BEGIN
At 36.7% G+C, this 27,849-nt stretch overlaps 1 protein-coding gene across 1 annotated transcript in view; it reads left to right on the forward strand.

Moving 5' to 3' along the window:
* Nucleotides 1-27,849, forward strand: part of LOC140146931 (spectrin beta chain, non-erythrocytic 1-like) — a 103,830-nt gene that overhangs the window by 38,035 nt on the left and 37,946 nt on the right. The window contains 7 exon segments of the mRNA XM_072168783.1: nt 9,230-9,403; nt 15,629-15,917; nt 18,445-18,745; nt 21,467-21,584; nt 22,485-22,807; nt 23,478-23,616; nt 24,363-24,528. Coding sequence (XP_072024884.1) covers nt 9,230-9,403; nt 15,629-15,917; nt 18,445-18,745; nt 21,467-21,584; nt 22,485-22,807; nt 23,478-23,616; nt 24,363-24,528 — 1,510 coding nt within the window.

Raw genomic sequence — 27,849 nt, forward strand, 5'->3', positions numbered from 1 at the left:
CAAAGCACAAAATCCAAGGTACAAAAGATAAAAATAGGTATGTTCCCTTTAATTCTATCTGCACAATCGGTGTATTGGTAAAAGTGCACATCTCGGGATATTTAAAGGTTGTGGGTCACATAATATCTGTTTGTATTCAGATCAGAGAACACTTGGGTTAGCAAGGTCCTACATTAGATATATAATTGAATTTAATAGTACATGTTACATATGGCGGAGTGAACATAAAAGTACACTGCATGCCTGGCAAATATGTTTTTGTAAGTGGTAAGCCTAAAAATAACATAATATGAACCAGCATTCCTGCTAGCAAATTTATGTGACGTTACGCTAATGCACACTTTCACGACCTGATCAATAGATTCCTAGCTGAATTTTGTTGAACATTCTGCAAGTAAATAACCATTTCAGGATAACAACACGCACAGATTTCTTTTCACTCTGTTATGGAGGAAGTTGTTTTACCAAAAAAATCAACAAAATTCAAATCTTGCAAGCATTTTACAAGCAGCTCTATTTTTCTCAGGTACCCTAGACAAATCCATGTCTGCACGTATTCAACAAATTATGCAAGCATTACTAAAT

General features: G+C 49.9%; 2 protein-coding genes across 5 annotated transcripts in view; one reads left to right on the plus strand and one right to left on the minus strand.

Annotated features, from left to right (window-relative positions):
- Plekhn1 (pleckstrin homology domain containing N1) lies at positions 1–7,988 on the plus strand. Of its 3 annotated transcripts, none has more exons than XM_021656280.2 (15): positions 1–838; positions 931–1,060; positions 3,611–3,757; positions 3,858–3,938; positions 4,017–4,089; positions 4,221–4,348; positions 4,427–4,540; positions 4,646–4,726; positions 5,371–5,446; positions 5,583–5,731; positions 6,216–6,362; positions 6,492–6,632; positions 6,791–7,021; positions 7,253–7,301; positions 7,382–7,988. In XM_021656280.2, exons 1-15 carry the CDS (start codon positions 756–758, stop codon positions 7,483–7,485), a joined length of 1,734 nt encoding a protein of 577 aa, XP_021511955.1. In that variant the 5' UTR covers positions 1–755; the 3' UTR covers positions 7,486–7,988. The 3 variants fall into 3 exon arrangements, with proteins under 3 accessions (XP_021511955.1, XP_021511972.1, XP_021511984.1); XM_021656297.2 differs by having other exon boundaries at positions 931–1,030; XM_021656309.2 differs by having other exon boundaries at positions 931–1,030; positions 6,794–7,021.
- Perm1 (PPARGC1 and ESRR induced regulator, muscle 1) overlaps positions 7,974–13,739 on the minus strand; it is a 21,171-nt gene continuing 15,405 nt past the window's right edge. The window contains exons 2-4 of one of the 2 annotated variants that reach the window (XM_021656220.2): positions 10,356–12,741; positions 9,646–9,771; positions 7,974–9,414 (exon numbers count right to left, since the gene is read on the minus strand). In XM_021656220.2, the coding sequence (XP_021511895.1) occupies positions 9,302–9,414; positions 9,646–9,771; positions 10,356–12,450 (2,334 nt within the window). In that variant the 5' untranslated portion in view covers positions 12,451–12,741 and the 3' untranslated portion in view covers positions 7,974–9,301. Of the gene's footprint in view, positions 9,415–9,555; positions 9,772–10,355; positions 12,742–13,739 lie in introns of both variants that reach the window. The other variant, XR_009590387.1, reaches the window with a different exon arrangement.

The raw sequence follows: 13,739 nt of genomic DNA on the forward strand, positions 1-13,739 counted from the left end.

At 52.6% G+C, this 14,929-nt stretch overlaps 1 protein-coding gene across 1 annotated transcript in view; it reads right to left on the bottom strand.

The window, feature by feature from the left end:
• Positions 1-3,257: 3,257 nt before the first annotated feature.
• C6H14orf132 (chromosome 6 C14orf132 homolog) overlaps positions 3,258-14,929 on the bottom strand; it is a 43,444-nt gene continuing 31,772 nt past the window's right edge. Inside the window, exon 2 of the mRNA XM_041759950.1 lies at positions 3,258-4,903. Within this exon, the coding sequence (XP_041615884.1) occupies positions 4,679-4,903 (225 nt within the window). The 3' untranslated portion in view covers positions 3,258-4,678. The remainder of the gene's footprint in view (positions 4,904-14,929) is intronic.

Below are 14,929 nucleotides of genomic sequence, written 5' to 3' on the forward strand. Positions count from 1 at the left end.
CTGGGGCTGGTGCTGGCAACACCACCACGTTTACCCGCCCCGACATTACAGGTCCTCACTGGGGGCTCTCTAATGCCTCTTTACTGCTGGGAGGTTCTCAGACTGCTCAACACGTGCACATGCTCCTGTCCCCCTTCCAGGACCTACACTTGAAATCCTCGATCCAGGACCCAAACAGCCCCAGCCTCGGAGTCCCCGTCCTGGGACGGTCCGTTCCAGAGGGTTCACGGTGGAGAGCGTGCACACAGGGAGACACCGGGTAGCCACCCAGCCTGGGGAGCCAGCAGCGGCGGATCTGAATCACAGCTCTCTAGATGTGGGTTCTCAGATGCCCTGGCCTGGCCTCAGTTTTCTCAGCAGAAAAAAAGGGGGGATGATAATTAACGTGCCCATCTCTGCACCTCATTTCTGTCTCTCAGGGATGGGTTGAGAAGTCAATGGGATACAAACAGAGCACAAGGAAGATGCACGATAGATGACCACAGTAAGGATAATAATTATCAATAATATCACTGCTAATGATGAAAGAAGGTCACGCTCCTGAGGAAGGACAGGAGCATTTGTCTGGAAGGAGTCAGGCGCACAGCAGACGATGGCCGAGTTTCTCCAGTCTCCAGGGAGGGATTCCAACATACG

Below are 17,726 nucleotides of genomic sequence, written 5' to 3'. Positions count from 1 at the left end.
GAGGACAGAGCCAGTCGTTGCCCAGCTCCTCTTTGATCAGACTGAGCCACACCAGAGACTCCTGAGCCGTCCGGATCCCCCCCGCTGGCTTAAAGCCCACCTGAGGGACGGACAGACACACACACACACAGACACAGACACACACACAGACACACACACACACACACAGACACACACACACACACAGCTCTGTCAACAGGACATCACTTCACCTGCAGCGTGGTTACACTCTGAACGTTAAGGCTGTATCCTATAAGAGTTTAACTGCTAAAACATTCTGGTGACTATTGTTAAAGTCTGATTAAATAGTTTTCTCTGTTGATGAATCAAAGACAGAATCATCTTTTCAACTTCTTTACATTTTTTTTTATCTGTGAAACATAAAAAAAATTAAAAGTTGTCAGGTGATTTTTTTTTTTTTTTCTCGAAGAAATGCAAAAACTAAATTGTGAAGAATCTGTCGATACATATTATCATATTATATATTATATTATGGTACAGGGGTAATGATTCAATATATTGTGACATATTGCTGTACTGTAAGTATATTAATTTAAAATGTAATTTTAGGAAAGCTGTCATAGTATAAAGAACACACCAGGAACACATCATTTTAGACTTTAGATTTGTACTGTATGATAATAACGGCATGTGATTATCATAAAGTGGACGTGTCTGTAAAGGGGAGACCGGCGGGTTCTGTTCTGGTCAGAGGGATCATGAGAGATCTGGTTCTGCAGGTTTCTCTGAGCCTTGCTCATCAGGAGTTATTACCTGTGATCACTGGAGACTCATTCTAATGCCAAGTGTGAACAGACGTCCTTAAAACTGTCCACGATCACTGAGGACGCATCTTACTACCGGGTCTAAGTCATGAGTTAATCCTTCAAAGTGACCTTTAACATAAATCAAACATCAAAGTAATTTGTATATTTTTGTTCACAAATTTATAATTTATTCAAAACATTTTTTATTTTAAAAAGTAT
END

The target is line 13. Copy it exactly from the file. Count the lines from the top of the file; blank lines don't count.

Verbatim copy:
• Positions 1-3,257: 3,257 nt before the first annotated feature.